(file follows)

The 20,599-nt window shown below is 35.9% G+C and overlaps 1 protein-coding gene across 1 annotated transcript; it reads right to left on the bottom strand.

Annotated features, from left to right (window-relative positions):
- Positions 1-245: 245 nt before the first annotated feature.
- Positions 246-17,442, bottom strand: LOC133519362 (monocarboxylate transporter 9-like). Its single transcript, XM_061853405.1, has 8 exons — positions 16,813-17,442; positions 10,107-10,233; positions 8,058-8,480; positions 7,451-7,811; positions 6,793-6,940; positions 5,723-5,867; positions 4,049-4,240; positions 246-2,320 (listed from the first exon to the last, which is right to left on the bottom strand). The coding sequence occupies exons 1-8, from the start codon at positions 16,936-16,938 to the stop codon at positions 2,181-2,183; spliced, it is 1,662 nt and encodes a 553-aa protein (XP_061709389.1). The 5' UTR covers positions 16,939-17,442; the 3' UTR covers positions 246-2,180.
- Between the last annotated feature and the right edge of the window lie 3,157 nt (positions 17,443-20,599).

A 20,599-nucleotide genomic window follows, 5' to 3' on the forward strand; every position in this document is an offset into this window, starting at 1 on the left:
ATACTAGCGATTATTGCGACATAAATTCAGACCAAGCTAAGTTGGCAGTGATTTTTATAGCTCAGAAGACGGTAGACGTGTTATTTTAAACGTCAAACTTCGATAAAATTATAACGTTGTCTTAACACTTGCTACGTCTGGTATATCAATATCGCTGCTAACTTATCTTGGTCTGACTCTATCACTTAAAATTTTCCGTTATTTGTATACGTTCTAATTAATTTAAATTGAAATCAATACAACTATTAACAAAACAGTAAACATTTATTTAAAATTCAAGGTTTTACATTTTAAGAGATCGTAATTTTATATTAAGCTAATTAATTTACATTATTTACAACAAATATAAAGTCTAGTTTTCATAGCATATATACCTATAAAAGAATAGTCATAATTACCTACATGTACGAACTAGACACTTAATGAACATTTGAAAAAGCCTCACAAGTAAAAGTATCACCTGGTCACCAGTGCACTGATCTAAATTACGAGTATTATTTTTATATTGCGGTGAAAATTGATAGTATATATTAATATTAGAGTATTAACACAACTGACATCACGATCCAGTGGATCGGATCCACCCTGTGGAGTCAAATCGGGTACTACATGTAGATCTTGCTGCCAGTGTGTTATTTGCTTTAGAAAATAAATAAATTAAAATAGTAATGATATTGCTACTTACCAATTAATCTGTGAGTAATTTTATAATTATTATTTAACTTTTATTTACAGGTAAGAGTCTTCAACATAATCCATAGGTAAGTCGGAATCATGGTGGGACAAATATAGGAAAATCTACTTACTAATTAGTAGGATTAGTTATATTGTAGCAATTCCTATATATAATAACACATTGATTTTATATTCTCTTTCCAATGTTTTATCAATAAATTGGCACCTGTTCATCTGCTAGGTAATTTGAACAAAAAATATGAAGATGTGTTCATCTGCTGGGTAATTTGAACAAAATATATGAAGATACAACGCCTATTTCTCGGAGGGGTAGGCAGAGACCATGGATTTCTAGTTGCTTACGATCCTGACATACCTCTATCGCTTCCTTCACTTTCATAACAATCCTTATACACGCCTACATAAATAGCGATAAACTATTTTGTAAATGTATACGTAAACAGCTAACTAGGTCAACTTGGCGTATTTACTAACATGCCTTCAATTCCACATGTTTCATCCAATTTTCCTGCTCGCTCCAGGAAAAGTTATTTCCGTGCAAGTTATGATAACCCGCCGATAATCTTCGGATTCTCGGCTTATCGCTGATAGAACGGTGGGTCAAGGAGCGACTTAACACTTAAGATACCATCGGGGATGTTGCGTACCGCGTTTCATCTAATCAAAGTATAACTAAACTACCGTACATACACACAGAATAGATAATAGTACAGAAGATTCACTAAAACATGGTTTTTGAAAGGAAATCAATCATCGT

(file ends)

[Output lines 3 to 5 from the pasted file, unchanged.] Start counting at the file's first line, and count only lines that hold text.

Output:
- Positions 1-245: 245 nt before the first annotated feature.
- Positions 246-17,442, bottom strand: LOC133519362 (monocarboxylate transporter 9-like). Its single transcript, XM_061853405.1, has 8 exons — positions 16,813-17,442; positions 10,107-10,233; positions 8,058-8,480; positions 7,451-7,811; positions 6,793-6,940; positions 5,723-5,867; positions 4,049-4,240; positions 246-2,320 (listed from the first exon to the last, which is right to left on the bottom strand). The coding sequence occupies exons 1-8, from the start codon at positions 16,936-16,938 to the stop codon at positions 2,181-2,183; spliced, it is 1,662 nt and encodes a 553-aa protein (XP_061709389.1). The 5' UTR covers positions 16,939-17,442; the 3' UTR covers positions 246-2,180.
- Between the last annotated feature and the right edge of the window lie 3,157 nt (positions 17,443-20,599).